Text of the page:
Salix silesiaca Willd.

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Credits

Article from Bean's Trees and Shrubs Hardy in the British Isles

Recommended citation
'Salix silesiaca' from the website Trees and Shrubs Online (treesandshrubsonline.org/articles/salix/salix-silesiaca/). Accessed 2020-09-24.

Genus

Glossary

acute
Sharply pointed.
apex
(pl. apices) Tip. apical At the apex.
bloom
Bluish or greyish waxy substance on leaves or fruits.
calcareous
Relating to lime- or chalk-rich soils or water.
glabrous
Lacking hairs smooth. glabrescent Becoming hairless.
lanceolate
Lance-shaped; broadest in middle tapering to point.
lax
Loose or open.
oblanceolate
Inversely lanceolate; broadest towards apex.
pruinose
Covered with a waxy bloom (as found on a plum).
reticulate
Arranged in a net-like manner.
section
(sect.) Subdivision of a genus.
venation
Pattern of veins (nerves) especially in a leaf.

References

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Credits

Article from Bean's Trees and Shrubs Hardy in the British Isles

Recommended citation
'Salix silesiaca' from the website Trees and Shrubs Online (treesandshrubsonline.org/articles/salix/salix-silesiaca/). Accessed 2020-09-24.

A shrub of the sallow group, growing to 6 ft or so high; young bark brown; growths loosely downy at first, becoming glabrous by the end of the season. Leaves rather thin, tinted brown when young, obovate or oval, 112 to 4 in. long, about half as wide, downy when young, becoming glabrous above and nearly so on the greenish underside; stalk 14 to 12 in. long. Catkins emerging in April, sometimes as the leaves unfold. Anthers red at first. Ovaries glabrous.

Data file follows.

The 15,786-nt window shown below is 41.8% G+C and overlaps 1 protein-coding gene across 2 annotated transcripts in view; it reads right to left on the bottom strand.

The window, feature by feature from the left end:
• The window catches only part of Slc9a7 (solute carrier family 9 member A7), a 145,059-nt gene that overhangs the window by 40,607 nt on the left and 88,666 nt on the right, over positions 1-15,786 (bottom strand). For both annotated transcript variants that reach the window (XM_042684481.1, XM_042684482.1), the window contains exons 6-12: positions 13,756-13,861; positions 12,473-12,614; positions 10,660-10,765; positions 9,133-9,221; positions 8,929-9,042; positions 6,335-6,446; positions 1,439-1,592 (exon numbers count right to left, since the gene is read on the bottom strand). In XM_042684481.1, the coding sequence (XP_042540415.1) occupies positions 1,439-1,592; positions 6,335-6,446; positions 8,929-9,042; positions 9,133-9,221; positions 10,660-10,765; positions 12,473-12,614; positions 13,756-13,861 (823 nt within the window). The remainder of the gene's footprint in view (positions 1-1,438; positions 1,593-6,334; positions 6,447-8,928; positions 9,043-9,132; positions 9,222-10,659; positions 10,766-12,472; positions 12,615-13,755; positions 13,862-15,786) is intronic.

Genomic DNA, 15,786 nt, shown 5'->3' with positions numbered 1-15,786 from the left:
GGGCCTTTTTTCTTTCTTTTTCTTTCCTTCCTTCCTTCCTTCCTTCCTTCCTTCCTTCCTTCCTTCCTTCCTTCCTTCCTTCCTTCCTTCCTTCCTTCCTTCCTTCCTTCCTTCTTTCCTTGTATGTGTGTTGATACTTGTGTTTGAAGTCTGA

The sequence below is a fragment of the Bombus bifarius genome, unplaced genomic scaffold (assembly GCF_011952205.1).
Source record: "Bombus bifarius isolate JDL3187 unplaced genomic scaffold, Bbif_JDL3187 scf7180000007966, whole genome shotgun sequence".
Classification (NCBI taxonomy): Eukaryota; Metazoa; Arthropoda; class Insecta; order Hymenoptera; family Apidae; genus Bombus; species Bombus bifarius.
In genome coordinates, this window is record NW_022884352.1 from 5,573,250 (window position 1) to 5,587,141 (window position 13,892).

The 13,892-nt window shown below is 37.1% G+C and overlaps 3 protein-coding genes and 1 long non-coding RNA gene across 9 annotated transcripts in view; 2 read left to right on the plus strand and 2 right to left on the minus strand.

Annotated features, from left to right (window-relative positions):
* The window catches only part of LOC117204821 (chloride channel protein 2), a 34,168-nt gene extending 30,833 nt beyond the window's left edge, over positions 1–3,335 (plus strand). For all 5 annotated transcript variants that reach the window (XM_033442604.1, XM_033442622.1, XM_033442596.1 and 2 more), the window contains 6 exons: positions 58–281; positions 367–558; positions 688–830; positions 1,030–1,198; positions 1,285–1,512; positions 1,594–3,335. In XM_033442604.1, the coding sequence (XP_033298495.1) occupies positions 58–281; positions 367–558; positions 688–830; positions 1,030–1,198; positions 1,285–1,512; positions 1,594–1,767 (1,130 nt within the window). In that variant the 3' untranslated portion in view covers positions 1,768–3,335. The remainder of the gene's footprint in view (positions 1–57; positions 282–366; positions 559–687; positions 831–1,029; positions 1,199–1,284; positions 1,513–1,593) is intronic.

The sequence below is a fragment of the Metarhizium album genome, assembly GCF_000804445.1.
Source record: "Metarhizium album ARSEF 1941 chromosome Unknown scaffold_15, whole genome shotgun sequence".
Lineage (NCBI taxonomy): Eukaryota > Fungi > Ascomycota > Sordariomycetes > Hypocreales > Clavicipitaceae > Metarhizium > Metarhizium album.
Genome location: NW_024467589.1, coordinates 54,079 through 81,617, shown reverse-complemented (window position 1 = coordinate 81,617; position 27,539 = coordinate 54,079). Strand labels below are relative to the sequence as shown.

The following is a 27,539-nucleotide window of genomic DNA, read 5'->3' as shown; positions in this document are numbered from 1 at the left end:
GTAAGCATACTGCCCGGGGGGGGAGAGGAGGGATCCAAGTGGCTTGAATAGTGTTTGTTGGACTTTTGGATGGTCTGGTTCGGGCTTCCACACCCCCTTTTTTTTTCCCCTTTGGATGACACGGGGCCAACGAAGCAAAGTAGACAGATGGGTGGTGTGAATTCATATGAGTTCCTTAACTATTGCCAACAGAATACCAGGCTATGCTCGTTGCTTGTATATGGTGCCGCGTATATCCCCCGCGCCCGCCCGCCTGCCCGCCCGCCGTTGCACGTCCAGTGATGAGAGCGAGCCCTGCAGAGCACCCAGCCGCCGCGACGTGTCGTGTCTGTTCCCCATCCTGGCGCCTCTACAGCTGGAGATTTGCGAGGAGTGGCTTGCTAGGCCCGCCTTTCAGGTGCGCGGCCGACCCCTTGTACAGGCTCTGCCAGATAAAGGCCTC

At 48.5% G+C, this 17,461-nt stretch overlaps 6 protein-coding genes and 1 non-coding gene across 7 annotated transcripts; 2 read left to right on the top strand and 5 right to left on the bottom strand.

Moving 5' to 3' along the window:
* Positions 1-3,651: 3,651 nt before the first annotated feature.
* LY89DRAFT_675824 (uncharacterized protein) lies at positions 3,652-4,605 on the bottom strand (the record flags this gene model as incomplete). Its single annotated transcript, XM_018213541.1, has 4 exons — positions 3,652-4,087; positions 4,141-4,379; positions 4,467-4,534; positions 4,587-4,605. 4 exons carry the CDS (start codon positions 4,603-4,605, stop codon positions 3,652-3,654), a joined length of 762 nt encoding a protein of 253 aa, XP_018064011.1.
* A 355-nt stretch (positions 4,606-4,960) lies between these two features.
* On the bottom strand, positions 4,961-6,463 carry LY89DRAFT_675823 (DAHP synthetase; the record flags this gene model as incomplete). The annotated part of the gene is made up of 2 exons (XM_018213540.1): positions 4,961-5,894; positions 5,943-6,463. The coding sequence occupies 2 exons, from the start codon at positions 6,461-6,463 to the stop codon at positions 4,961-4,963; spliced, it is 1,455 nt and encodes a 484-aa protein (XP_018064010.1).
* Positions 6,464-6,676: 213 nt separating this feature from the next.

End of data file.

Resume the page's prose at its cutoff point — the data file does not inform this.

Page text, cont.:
Native of the Balkans, Carpathians, Sudetenland, etc.; absent from the Alps and W. Europe. Of little garden interest.

A sallow very common in the Alps is:

S. appendiculata Vill. S. grandifolia Ser. – A large shrub or small tree; young bark green or yellowish. Leaves obovate to oblanceolate, the venation deeply impressed above and raised beneath, becoming rather sparsely hairy beneath by autumn. Catkins less dense than in the native sallows, the females becoming very long and lax in fruit, with the ripening ovaries pointing out at a wide angle. It often occurs as a pioneer on landslides, etc., especially on calcareous formations.

The Japanese sallow S. vulpina Anderss. (S. daiseniensis Seem., in part) is quite closely allied to S. silesiaca and like it has glabrous ovaries, an unusual feature in the section Vetrix. Leaves elliptic or oblong to slightly obovate, to about 3 in. long. Male catkins sometimes almost 2 in. long. On dried specimens at least the hairs on the catkin-scales are rusty brown, whence no doubt the epithet vulpina – foxy. It was offered by Mr Wada in the 1930s as an ornamental, but there is no record of its introduction to Britain.

Also belonging to this group is S. pedicellata Desf., a native of the west Mediterranean region from Morocco and S. Spain to Sicily, with an outpost in the Near East. This may not be in cultivation, but the very closely allied S. canariensis Buch is growing at Kew. A native of Madeira and the Canary Islands it is of interest as the most tropical of the sallows. Young growths woolly at first, soon glabrous, sometimes coated with a pruinose bloom. Leaves up to 6 in. long and 112 in. or slightly more wide, oblong to lanceolate, tapered or sometimes acute at the apex, finely reticulate and eventually almost glabrous beneath.

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